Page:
He added, combining that with the housing added in the city, “it adds up very very quickly” and “it will absolutely have a positive impact on our very low vacancy rates.” As well as have an impact on single-family neighborhoods which have been impacted by the housing shortage.
City Manager Webb talked about the city being very proactive on things like affordable housing and leading the way in the state in providing it. He noted a number of projects that are in the works right now.
He also talked about workforce housing or “the missing middle,” a term he said “that’s coming up more and more.”
He said, “We have a number of projects that are underway that begin to address that in a more proactive fashion.” The biggest of those is the downtown plan – a comprehensive revamp of the downtown plan which looks to put housing the downtown “and activate the downtown on a 24/7 basis.”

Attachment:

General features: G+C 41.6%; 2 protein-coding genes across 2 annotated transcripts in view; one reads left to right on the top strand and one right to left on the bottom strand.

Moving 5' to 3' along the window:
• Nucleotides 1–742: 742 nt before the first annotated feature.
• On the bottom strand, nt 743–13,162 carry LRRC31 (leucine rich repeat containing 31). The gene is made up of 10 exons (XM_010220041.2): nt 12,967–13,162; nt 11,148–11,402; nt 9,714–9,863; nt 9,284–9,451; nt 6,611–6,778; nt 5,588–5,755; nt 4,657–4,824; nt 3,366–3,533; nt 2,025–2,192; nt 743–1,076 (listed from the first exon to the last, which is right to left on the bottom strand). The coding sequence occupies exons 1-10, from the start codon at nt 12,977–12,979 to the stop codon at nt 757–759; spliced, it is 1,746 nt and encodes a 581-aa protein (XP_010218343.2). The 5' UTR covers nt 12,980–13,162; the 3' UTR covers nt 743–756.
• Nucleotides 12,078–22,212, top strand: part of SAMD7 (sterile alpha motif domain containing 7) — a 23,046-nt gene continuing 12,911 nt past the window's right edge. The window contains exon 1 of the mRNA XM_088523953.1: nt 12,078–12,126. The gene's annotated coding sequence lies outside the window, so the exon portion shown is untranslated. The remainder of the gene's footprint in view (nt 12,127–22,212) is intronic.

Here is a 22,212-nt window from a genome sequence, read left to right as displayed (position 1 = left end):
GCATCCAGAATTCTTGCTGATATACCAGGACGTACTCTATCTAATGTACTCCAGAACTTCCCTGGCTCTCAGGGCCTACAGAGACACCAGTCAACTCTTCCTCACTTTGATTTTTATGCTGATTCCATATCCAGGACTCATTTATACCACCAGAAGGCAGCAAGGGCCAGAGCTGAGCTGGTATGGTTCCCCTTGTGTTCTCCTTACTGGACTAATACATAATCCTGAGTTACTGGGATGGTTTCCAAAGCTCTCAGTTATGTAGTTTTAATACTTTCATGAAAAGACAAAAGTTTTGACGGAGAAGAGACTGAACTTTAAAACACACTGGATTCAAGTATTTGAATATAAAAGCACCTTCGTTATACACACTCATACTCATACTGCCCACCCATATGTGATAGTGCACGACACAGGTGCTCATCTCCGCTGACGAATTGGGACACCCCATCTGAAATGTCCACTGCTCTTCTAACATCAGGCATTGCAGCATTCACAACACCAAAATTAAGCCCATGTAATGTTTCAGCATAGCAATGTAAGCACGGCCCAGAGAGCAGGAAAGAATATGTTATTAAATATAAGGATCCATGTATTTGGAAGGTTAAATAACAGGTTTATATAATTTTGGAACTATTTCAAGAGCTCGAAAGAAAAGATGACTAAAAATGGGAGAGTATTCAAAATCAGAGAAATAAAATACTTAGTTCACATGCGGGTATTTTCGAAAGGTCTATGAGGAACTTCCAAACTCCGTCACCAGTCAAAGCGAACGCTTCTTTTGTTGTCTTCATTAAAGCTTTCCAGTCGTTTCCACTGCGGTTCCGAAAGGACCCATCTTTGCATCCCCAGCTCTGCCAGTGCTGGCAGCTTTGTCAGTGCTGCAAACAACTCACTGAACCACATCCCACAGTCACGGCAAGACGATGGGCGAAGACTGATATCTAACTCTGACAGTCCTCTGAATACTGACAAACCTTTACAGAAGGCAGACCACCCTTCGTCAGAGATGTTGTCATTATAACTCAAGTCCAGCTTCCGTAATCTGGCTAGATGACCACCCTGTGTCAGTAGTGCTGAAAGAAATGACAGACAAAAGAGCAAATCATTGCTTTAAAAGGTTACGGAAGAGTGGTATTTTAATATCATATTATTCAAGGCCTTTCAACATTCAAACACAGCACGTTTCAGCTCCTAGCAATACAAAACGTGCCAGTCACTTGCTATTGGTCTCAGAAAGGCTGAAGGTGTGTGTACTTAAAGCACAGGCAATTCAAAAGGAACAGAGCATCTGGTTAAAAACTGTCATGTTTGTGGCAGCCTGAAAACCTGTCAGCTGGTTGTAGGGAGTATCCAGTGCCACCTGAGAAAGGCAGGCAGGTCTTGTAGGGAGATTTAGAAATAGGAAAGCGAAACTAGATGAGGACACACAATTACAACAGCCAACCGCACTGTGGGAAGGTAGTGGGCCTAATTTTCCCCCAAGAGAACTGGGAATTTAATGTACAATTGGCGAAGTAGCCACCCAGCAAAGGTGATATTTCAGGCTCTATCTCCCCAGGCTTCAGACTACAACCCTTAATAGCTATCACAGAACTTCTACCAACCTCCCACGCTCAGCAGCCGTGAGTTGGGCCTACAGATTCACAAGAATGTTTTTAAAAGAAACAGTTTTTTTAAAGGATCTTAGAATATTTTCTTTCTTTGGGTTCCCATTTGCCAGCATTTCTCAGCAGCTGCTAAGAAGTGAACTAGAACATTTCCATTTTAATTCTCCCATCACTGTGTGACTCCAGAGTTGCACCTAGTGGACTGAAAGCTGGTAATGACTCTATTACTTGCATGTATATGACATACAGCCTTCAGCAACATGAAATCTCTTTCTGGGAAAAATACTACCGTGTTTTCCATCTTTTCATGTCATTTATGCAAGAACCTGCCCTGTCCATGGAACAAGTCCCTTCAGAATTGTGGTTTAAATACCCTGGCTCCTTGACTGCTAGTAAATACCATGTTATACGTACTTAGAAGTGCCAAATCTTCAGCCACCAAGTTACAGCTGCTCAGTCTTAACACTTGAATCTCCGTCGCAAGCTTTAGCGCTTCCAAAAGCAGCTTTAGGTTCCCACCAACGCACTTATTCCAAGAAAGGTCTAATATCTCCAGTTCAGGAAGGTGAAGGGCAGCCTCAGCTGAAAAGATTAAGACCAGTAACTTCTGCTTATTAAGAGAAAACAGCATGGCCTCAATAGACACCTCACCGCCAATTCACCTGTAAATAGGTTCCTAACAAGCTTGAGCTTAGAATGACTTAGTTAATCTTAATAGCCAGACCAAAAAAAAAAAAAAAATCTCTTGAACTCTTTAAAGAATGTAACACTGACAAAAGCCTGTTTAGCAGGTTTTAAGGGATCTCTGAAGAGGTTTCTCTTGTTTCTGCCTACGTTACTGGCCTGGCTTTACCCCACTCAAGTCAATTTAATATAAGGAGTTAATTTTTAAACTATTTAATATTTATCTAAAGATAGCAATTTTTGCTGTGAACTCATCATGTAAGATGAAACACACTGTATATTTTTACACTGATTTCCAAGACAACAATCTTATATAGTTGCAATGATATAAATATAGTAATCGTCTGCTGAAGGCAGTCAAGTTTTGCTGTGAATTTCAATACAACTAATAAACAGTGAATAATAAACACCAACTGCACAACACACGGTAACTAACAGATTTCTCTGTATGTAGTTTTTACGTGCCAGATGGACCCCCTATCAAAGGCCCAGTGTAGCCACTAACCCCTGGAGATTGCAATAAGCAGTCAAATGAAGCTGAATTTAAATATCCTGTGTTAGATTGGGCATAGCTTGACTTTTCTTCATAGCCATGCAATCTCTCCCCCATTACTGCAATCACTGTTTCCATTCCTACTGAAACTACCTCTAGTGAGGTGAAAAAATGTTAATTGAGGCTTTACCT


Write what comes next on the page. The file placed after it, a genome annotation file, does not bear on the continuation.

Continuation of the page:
He noted a goal is a “mix of unit types” where there is not a homogeneous single-family home development.
“The downtown plan effort – it’s a very substantial undertaking to do a revamp of our entire downtown plan,” he said. “It’s been making very good progress.”
One of the keys to the downtown plan effort is “economic development” as well as “business recruitment, retention.”
One of the barriers to entry is the “morass that one has to go through in order to navigate the rules and regulations.” He noted that right now there are no less than seven documents that one needs to navigate and try to comply with. “The downtown plan effort that we’re doing – the big thrust of it is to try to consolidate it.”
He explained, “By going to a form-based code approach,” we are not focused “on the use so much as the form of the exterior of the building in terms of its mass and scale and how it fits into the downtown.”